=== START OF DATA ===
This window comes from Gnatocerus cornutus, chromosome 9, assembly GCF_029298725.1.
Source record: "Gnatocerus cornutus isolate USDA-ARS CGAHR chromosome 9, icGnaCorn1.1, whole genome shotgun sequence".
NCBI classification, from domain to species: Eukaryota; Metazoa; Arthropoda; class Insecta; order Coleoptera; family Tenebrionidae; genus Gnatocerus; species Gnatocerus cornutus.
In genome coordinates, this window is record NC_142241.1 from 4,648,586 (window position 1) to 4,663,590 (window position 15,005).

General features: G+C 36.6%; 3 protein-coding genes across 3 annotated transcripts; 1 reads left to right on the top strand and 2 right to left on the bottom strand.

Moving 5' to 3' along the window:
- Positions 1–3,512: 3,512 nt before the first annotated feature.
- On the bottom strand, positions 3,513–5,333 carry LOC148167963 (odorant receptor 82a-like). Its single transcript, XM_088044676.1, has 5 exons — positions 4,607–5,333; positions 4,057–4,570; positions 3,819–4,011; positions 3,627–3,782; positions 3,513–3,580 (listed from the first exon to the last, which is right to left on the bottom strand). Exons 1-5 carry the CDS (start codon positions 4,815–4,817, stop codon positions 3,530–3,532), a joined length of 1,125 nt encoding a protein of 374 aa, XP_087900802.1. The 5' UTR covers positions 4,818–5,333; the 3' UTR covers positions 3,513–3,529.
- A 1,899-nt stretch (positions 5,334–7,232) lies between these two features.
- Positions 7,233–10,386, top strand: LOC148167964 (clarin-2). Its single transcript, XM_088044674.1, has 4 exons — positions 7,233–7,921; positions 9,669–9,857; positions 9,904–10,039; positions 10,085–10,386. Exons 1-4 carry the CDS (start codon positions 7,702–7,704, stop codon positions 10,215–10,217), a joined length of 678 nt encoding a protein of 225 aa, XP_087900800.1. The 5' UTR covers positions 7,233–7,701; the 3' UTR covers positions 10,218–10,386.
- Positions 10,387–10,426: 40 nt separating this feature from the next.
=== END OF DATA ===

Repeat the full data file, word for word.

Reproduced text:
This window comes from Gnatocerus cornutus, chromosome 9, assembly GCF_029298725.1.
Source record: "Gnatocerus cornutus isolate USDA-ARS CGAHR chromosome 9, icGnaCorn1.1, whole genome shotgun sequence".
NCBI classification, from domain to species: Eukaryota; Metazoa; Arthropoda; class Insecta; order Coleoptera; family Tenebrionidae; genus Gnatocerus; species Gnatocerus cornutus.
In genome coordinates, this window is record NC_142241.1 from 4,648,586 (window position 1) to 4,663,590 (window position 15,005).

General features: G+C 36.6%; 3 protein-coding genes across 3 annotated transcripts; 1 reads left to right on the top strand and 2 right to left on the bottom strand.

Moving 5' to 3' along the window:
- Positions 1–3,512: 3,512 nt before the first annotated feature.
- On the bottom strand, positions 3,513–5,333 carry LOC148167963 (odorant receptor 82a-like). Its single transcript, XM_088044676.1, has 5 exons — positions 4,607–5,333; positions 4,057–4,570; positions 3,819–4,011; positions 3,627–3,782; positions 3,513–3,580 (listed from the first exon to the last, which is right to left on the bottom strand). Exons 1-5 carry the CDS (start codon positions 4,815–4,817, stop codon positions 3,530–3,532), a joined length of 1,125 nt encoding a protein of 374 aa, XP_087900802.1. The 5' UTR covers positions 4,818–5,333; the 3' UTR covers positions 3,513–3,529.
- A 1,899-nt stretch (positions 5,334–7,232) lies between these two features.
- Positions 7,233–10,386, top strand: LOC148167964 (clarin-2). Its single transcript, XM_088044674.1, has 4 exons — positions 7,233–7,921; positions 9,669–9,857; positions 9,904–10,039; positions 10,085–10,386. Exons 1-4 carry the CDS (start codon positions 7,702–7,704, stop codon positions 10,215–10,217), a joined length of 678 nt encoding a protein of 225 aa, XP_087900800.1. The 5' UTR covers positions 7,233–7,701; the 3' UTR covers positions 10,218–10,386.
- Positions 10,387–10,426: 40 nt separating this feature from the next.